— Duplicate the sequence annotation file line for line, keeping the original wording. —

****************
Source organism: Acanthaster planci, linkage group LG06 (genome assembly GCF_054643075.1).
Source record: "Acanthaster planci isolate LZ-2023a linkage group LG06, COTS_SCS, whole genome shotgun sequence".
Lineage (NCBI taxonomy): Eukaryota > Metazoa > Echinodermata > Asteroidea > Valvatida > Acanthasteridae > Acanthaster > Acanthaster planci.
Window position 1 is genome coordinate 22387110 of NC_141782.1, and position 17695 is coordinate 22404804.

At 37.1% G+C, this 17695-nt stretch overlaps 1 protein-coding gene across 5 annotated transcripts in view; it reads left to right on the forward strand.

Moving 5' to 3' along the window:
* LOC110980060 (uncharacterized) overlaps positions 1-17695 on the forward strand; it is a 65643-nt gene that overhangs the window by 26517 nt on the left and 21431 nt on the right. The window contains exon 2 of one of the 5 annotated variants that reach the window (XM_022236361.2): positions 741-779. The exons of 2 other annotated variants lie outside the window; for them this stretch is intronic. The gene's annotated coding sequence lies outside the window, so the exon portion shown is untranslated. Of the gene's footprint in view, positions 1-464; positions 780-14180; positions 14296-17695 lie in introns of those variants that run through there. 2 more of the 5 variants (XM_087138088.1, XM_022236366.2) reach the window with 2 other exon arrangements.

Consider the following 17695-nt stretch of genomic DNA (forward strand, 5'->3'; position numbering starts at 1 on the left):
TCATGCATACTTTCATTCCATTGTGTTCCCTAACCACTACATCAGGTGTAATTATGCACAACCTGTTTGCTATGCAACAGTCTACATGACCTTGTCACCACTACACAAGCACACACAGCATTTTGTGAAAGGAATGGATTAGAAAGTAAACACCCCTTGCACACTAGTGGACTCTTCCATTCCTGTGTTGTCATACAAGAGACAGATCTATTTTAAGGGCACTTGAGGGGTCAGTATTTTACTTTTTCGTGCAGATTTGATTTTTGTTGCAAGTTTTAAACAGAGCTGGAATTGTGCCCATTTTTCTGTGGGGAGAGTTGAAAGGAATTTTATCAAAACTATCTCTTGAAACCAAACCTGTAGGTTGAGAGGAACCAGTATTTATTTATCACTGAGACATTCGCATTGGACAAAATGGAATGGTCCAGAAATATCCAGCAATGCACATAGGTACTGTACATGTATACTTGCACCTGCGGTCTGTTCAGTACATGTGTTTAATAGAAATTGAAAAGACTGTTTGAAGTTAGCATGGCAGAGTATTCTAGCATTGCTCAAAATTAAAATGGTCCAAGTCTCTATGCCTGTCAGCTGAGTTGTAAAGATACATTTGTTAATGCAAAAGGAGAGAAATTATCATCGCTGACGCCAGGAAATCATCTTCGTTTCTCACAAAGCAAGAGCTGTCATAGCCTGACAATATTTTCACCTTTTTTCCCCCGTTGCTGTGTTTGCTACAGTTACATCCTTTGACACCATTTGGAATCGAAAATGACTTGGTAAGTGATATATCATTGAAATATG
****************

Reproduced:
Source organism: Acanthaster planci, linkage group LG06 (genome assembly GCF_054643075.1).
Source record: "Acanthaster planci isolate LZ-2023a linkage group LG06, COTS_SCS, whole genome shotgun sequence".
Lineage (NCBI taxonomy): Eukaryota > Metazoa > Echinodermata > Asteroidea > Valvatida > Acanthasteridae > Acanthaster > Acanthaster planci.
Window position 1 is genome coordinate 22387110 of NC_141782.1, and position 17695 is coordinate 22404804.

At 37.1% G+C, this 17695-nt stretch overlaps 1 protein-coding gene across 5 annotated transcripts in view; it reads left to right on the forward strand.

Moving 5' to 3' along the window:
* LOC110980060 (uncharacterized) overlaps positions 1-17695 on the forward strand; it is a 65643-nt gene that overhangs the window by 26517 nt on the left and 21431 nt on the right. The window contains exon 2 of one of the 5 annotated variants that reach the window (XM_022236361.2): positions 741-779. The exons of 2 other annotated variants lie outside the window; for them this stretch is intronic. The gene's annotated coding sequence lies outside the window, so the exon portion shown is untranslated. Of the gene's footprint in view, positions 1-464; positions 780-14180; positions 14296-17695 lie in introns of those variants that run through there. 2 more of the 5 variants (XM_087138088.1, XM_022236366.2) reach the window with 2 other exon arrangements.

Consider the following 17695-nt stretch of genomic DNA (forward strand, 5'->3'; position numbering starts at 1 on the left):
TCATGCATACTTTCATTCCATTGTGTTCCCTAACCACTACATCAGGTGTAATTATGCACAACCTGTTTGCTATGCAACAGTCTACATGACCTTGTCACCACTACACAAGCACACACAGCATTTTGTGAAAGGAATGGATTAGAAAGTAAACACCCCTTGCACACTAGTGGACTCTTCCATTCCTGTGTTGTCATACAAGAGACAGATCTATTTTAAGGGCACTTGAGGGGTCAGTATTTTACTTTTTCGTGCAGATTTGATTTTTGTTGCAAGTTTTAAACAGAGCTGGAATTGTGCCCATTTTTCTGTGGGGAGAGTTGAAAGGAATTTTATCAAAACTATCTCTTGAAACCAAACCTGTAGGTTGAGAGGAACCAGTATTTATTTATCACTGAGACATTCGCATTGGACAAAATGGAATGGTCCAGAAATATCCAGCAATGCACATAGGTACTGTACATGTATACTTGCACCTGCGGTCTGTTCAGTACATGTGTTTAATAGAAATTGAAAAGACTGTTTGAAGTTAGCATGGCAGAGTATTCTAGCATTGCTCAAAATTAAAATGGTCCAAGTCTCTATGCCTGTCAGCTGAGTTGTAAAGATACATTTGTTAATGCAAAAGGAGAGAAATTATCATCGCTGACGCCAGGAAATCATCTTCGTTTCTCACAAAGCAAGAGCTGTCATAGCCTGACAATATTTTCACCTTTTTTCCCCCGTTGCTGTGTTTGCTACAGTTACATCCTTTGACACCATTTGGAATCGAAAATGACTTGGTAAGTGATATATCATTGAAATATG